Würzburg, Bavaria, Germany — Southern Germany (Scarplands and Alpine Region)
The Lower Main Mill
Translated, the marker reads:
From 1644-1921 here stood the Lower Main Mill, built by Prince-bishop Johann Philipp von Schoenborn. In its place this building was built in the years 1921-1923 as the first power plant of the Greater Rhine-Main-Danube Navigational Route.
Location. 49° 47.598′ N, 9° 55.627′ E. Marker is in Würzburg, Bavaria. Marker is at the intersection of Mainkai and Karmelitenstrasse, on the left when traveling north on Mainkai. Touch for map. Marker is at or near this postal address: Mainkai 1, Würzburg, Bavaria 97070, Germany.
Other nearby markers. At least 8 other markers are within walking distance of this marker. Old Cranes (approx. 0.3 kilometers away); Der Kreuzgang des Neumuensterstiftes / The Cloister of the Neumuenster Seminary (approx. 0.3 kilometers away); Schönbornkapelle / Schönborn Chapel (approx. 0.4 kilometers away); Hof Guttenberg / St. Gallus House (approx. 0.4 kilometers away); Antonius Neidhardt Graf von Gneisenau / Field Marshal Antonius Neidhardt, Count of Gneisenau Johann Lukas Schönlein (approx. half a kilometer away); Priesterseminar / Seminary (approx. half a kilometer away); Rabbiner Seligmann Bär Bamberger (approx. 0.6 kilometers away). Touch for a list and map of all markers in Würzburg.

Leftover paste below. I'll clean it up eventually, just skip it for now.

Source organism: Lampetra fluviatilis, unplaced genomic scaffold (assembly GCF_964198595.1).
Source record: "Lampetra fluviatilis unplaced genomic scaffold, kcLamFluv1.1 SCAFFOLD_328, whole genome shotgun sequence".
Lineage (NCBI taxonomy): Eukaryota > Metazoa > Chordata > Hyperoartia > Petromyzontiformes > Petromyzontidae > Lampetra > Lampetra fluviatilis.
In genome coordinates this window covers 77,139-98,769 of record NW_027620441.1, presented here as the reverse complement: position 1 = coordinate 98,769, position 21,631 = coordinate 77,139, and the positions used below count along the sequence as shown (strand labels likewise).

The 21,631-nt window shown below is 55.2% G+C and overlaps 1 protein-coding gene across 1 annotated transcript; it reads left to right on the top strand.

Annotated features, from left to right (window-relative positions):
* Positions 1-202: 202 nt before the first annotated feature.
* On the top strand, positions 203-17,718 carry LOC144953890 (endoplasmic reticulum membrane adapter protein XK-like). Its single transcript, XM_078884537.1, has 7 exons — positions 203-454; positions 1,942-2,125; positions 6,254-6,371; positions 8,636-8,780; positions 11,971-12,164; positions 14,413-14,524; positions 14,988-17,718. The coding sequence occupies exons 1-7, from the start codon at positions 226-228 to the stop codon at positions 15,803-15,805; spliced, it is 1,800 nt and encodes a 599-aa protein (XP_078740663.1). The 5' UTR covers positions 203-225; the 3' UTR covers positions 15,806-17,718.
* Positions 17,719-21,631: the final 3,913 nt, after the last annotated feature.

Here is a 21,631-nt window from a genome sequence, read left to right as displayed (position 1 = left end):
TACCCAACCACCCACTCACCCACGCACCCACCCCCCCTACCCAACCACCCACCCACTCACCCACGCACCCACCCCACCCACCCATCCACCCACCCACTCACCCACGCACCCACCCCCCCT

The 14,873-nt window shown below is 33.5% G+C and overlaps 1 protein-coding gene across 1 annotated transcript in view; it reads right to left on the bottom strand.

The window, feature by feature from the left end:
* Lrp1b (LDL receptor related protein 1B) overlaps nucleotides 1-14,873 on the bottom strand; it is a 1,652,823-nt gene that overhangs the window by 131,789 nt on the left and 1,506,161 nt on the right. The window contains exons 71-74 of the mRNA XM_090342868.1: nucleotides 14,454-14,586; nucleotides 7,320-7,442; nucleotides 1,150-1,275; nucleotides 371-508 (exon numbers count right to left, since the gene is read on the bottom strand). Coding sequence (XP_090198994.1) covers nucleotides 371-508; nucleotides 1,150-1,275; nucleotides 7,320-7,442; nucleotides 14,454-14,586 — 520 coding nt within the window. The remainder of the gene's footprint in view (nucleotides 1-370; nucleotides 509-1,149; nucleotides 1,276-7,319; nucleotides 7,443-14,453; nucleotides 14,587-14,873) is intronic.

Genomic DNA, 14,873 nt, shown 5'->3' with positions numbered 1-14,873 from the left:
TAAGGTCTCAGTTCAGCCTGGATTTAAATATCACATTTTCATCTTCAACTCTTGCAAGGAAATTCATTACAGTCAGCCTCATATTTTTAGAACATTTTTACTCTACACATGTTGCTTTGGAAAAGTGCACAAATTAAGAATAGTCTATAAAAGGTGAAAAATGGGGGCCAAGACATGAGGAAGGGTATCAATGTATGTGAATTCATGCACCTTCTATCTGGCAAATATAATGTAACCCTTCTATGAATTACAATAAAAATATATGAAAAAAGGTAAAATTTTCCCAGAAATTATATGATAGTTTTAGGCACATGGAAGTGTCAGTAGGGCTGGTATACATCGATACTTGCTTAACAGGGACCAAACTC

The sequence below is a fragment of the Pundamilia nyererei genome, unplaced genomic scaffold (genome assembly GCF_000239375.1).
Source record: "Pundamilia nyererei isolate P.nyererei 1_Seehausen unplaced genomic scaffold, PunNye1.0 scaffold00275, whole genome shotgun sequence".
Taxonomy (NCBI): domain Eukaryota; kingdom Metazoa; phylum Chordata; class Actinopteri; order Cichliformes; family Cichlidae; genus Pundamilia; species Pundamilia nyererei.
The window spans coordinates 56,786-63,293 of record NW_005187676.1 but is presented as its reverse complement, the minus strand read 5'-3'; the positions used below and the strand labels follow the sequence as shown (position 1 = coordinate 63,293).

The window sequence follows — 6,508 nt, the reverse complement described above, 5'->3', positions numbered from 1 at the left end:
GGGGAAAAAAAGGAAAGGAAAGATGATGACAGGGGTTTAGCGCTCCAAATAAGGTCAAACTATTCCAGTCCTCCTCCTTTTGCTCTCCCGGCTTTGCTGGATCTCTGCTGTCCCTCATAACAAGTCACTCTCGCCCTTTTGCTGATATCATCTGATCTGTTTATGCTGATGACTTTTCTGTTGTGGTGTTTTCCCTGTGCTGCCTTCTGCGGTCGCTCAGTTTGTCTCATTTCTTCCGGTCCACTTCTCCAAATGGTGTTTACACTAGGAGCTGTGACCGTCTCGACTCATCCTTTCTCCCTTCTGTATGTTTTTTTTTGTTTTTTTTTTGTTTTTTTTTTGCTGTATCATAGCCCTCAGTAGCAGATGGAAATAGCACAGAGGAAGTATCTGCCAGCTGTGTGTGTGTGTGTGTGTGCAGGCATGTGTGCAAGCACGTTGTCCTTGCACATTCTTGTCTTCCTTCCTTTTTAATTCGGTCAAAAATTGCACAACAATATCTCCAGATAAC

Also see . . .
1. Alte Mainmuehle. The restaurant's website. Click on the English flag for English. then click on the "Alte Mainmuehle" choice on the left. Then for the history, click on "History" on the right. (Submitted on September 29, 2009.)
2. Pegel Würzburg. Wikipedia.org's extensive (German language) article on the point of measurement of the Main River's flow in Wuerzburg. The section on both the mill and the power plant under the heading "Mühlen", about 3/4 down the page. Includes pictures. (Submitted on September 29, 2009.)
Categories. • Industry & Commerce • Notable Buildings •
Credits. This page was last revised on June 16, 2016. This page originally submitted on September 28, 2009, by Andrew Ruppenstein of Sacramento, California. This page has been viewed 1,197 times since then and 16 times this year. Photos: 1, 2, 3. submitted on September 28, 2009, by Andrew Ruppenstein of Sacramento, California. 4, 5, 6. submitted on September 29, 2009, by Andrew Ruppenstein of Sacramento, California. • Syd Whittle was the editor who published this page.